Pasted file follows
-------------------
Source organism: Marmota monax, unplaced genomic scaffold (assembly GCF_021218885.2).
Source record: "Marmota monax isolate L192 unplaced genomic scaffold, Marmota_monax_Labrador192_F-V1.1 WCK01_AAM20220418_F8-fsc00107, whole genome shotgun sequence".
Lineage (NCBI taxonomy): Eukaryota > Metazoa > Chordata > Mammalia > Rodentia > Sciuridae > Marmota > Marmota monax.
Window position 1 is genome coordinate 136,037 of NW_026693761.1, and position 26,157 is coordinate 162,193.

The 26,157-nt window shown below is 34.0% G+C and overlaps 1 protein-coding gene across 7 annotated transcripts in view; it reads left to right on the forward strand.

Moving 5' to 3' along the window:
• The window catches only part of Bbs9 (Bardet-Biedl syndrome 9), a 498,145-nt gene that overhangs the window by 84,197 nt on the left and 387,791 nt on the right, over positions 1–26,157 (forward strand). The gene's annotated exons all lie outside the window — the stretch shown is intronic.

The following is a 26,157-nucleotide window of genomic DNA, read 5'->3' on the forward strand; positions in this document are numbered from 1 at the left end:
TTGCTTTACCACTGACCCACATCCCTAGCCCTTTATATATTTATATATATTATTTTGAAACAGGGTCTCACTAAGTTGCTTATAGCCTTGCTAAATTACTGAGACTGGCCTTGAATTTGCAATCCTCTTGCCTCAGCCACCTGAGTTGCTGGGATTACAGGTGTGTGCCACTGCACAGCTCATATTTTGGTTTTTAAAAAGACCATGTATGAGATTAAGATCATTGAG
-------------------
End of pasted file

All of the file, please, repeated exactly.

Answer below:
Source organism: Marmota monax, unplaced genomic scaffold (assembly GCF_021218885.2).
Source record: "Marmota monax isolate L192 unplaced genomic scaffold, Marmota_monax_Labrador192_F-V1.1 WCK01_AAM20220418_F8-fsc00107, whole genome shotgun sequence".
Lineage (NCBI taxonomy): Eukaryota > Metazoa > Chordata > Mammalia > Rodentia > Sciuridae > Marmota > Marmota monax.
Window position 1 is genome coordinate 136,037 of NW_026693761.1, and position 26,157 is coordinate 162,193.

The 26,157-nt window shown below is 34.0% G+C and overlaps 1 protein-coding gene across 7 annotated transcripts in view; it reads left to right on the forward strand.

Moving 5' to 3' along the window:
• The window catches only part of Bbs9 (Bardet-Biedl syndrome 9), a 498,145-nt gene that overhangs the window by 84,197 nt on the left and 387,791 nt on the right, over positions 1–26,157 (forward strand). The gene's annotated exons all lie outside the window — the stretch shown is intronic.

The following is a 26,157-nucleotide window of genomic DNA, read 5'->3' on the forward strand; positions in this document are numbered from 1 at the left end:
TTGCTTTACCACTGACCCACATCCCTAGCCCTTTATATATTTATATATATTATTTTGAAACAGGGTCTCACTAAGTTGCTTATAGCCTTGCTAAATTACTGAGACTGGCCTTGAATTTGCAATCCTCTTGCCTCAGCCACCTGAGTTGCTGGGATTACAGGTGTGTGCCACTGCACAGCTCATATTTTGGTTTTTAAAAAGACCATGTATGAGATTAAGATCATTGAG